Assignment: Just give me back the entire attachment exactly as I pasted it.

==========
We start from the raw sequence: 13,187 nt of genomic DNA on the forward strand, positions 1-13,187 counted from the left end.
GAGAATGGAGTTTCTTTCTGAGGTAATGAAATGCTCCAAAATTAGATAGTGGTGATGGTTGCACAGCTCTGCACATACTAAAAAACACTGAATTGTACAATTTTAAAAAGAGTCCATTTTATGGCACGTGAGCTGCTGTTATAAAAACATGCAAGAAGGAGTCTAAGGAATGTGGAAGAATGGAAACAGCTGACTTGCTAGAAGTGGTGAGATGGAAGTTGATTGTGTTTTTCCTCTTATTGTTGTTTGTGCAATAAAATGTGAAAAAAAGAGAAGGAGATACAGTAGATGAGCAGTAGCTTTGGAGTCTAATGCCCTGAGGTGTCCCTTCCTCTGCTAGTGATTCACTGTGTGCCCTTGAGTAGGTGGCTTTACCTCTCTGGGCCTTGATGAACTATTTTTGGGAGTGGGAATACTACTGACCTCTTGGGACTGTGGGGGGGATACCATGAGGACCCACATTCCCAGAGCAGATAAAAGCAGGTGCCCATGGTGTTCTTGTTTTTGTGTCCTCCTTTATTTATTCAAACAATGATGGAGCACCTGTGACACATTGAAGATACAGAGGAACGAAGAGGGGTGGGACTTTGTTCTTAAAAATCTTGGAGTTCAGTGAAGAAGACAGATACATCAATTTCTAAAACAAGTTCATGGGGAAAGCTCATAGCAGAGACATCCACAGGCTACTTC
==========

We start from the raw sequence: 13,187 nt of genomic DNA on the forward strand, positions 1-13,187 counted from the left end.
GAGAATGGAGTTTCTTTCTGAGGTAATGAAATGCTCCAAAATTAGATAGTGGTGATGGTTGCACAGCTCTGCACATACTAAAAAACACTGAATTGTACAATTTTAAAAAGAGTCCATTTTATGGCACGTGAGCTGCTGTTATAAAAACATGCAAGAAGGAGTCTAAGGAATGTGGAAGAATGGAAACAGCTGACTTGCTAGAAGTGGTGAGATGGAAGTTGATTGTGTTTTTCCTCTTATTGTTGTTTGTGCAATAAAATGTGAAAAAAAGAGAAGGAGATACAGTAGATGAGCAGTAGCTTTGGAGTCTAATGCCCTGAGGTGTCCCTTCCTCTGCTAGTGATTCACTGTGTGCCCTTGAGTAGGTGGCTTTACCTCTCTGGGCCTTGATGAACTATTTTTGGGAGTGGGAATACTACTGACCTCTTGGGACTGTGGGGGGGATACCATGAGGACCCACATTCCCAGAGCAGATAAAAGCAGGTGCCCATGGTGTTCTTGTTTTTGTGTCCTCCTTTATTTATTCAAACAATGATGGAGCACCTGTGACACATTGAAGATACAGAGGAACGAAGAGGGGTGGGACTTTGTTCTTAAAAATCTTGGAGTTCAGTGAAGAAGACAGATACATCAATTTCTAAAACAAGTTCATGGGGAAAGCTCATAGCAGAGACATCCACAGGCTACTTC